Before the FUTURES exhibit closes later this month, Bill and Planetary Society staff members are traveling to Washington, D.C. for the Smithsonian Solstice Saturday. Several of the museums there will be open until midnight, and the Astronomy Festival on the National Mall will run from 6:00 to 11:00 pm.
It's going to be a wonderful event, and if you're in the D.C. area, do try to see LightSail before the exhibit ends. If you find yourself at the Astronomy Festival on the National Mall, be sure to stop by The Planetary Society's table on the Mall and say hello. Planetary Society members wearing their membership tee or pin, or carrying their membership card, will get swag!
Your support and enthusiasm for solar sailing are making a mark on the future of space exploration. Thank you for your support of LightSail.
Nearly two-and-a-half years after launching into Earth orbit, The Planetary Society's LightSail 2 solar sail mission is still going strong.
The spacecraft is currently operating in an extended mission to further advance solar sailing technology. The LightSail 2 team is gathering vital data about the performance of the solar sail and using imagery to track its condition over time.
Ten new processed pictures from space have been added to the mission's image library, which you can access here.
The Planetary Society shares mission data with NASA to assist three upcoming solar sail missions: NEA Scout, Solar Cruiser and ACS3. NEA Scout is scheduled to hitch a ride to lunar space as early as this month on NASA's Space Launch System rocker during the Artemis 1 test flight.
At LightSail's altitude above Earth - currently about 687 kilometers - there is still enough atmosphere to counteract the thrust gained from solar sailing and slowly pull it back to Earth. The spacecraft will eventually succumb to drag and reenter Earth's atmosphere.
There are signs that the spacecraft's solar sail may be starting to degrade, although the extent is under study. The mission team will continue to track and analyze the sail's condition, as the data could prove valuable to other solar missions.LightSail 2 monitors its sails condition using two fish-eye cameras mounted at the end of two solar panels.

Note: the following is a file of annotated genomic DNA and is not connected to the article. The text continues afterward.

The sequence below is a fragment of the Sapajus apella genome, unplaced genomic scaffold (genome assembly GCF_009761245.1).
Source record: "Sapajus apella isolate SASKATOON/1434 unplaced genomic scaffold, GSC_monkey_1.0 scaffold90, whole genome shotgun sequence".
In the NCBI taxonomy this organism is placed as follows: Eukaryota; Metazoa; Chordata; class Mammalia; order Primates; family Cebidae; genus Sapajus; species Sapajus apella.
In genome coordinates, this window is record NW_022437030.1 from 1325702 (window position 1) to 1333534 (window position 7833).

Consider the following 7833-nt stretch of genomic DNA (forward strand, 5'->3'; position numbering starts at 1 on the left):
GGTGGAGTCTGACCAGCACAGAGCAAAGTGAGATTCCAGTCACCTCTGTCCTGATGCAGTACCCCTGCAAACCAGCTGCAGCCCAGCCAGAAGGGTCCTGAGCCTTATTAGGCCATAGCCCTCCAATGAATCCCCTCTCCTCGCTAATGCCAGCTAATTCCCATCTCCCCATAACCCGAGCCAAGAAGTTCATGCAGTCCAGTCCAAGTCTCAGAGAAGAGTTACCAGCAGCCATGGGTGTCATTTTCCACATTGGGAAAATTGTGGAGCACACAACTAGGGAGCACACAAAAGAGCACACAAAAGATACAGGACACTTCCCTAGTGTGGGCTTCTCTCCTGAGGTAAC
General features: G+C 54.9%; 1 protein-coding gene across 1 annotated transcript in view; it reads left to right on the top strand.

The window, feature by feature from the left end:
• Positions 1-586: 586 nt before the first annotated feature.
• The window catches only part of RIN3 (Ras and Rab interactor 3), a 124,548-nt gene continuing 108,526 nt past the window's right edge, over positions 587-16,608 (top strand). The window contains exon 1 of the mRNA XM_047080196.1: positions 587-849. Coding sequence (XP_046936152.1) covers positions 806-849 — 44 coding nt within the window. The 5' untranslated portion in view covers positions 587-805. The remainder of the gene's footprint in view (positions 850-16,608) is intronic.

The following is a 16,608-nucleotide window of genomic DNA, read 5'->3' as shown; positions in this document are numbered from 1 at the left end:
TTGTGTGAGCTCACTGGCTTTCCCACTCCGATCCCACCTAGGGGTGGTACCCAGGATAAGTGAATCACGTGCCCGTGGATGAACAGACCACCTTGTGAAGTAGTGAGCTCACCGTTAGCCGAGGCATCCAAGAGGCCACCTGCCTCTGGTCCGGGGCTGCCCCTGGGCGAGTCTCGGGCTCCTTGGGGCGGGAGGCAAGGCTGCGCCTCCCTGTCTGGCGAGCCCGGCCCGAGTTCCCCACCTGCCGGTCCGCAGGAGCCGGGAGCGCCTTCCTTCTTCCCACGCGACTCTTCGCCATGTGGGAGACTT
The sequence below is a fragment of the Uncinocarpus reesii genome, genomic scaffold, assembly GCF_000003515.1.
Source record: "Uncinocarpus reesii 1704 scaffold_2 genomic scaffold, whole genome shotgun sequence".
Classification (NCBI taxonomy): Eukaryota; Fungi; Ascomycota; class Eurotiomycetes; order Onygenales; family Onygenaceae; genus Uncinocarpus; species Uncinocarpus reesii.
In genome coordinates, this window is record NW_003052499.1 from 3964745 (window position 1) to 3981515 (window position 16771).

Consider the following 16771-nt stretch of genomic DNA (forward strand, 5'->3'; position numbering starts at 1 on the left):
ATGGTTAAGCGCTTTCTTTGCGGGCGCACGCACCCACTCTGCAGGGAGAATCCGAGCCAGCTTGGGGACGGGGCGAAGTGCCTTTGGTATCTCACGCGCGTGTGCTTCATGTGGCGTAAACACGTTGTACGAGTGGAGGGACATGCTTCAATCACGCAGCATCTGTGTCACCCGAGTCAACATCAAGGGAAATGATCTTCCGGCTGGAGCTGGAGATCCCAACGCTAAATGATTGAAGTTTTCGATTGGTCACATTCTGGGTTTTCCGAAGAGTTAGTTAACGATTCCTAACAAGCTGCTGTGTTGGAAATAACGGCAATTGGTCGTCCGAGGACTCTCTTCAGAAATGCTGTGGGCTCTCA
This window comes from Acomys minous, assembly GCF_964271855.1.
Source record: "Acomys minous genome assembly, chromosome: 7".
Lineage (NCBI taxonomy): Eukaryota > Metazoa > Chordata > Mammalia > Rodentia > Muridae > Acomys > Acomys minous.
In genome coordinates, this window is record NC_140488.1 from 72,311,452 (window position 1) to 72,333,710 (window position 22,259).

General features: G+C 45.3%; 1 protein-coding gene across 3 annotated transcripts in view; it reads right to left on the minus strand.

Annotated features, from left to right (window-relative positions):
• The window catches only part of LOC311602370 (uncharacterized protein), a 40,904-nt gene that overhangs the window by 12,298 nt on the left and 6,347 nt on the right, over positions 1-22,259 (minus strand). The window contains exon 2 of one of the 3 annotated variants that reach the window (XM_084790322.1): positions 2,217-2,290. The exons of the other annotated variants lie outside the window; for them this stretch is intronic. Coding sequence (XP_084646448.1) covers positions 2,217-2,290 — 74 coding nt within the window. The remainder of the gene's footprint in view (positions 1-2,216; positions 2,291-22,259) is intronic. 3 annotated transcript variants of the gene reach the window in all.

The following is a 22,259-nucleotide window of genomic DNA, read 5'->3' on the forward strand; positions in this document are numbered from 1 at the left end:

Almost 30 months after liftoff, the mission continues to impress. For now, LightSail 2 will continue to teach the world about solar sailing, returning inspiring images and helping prepare for the next generation of solar sail mission.
Since launching LightSail 2 in 2019, all of us at The Planetary Society, along with our donors and members, continue to be surprised and enchanted by all things LightSail. Whether it's the stunning photographs of our world taken by LightSail's cameras or the contributions LightSail is making towards the future of solar sailing, LightSail's "flight by light" continues to inspire!
LightSail is now officially in an "extended mission" phase. We recently celebrated by holding an online auction for one-of-a-kind LightSail swag to help raise funds to keep the mission going and also premiered "Sailing The Light", a 35-minute documentary about the game-changing LightSail 2 mission.
We plan to operate LightSail 2 as long as possible in order to learn more about solar sailing and solar sail spacecraft operations. We also want to continue raising the profile of solar sailing by sharing the excitement of the mission with the public, while documenting our results to ensure the strongest possible legacy for the LightSail program.
NASA's Advanced Composite Solar Sail System, or ACS3, is slated to launch in 2022 and will build on the groundwork we have established with LightSail 2. Carl Sagan's long-held dream of sailing the solar winds has come true, and you have helped make this citizen-funded project a reality. Thank you for your support!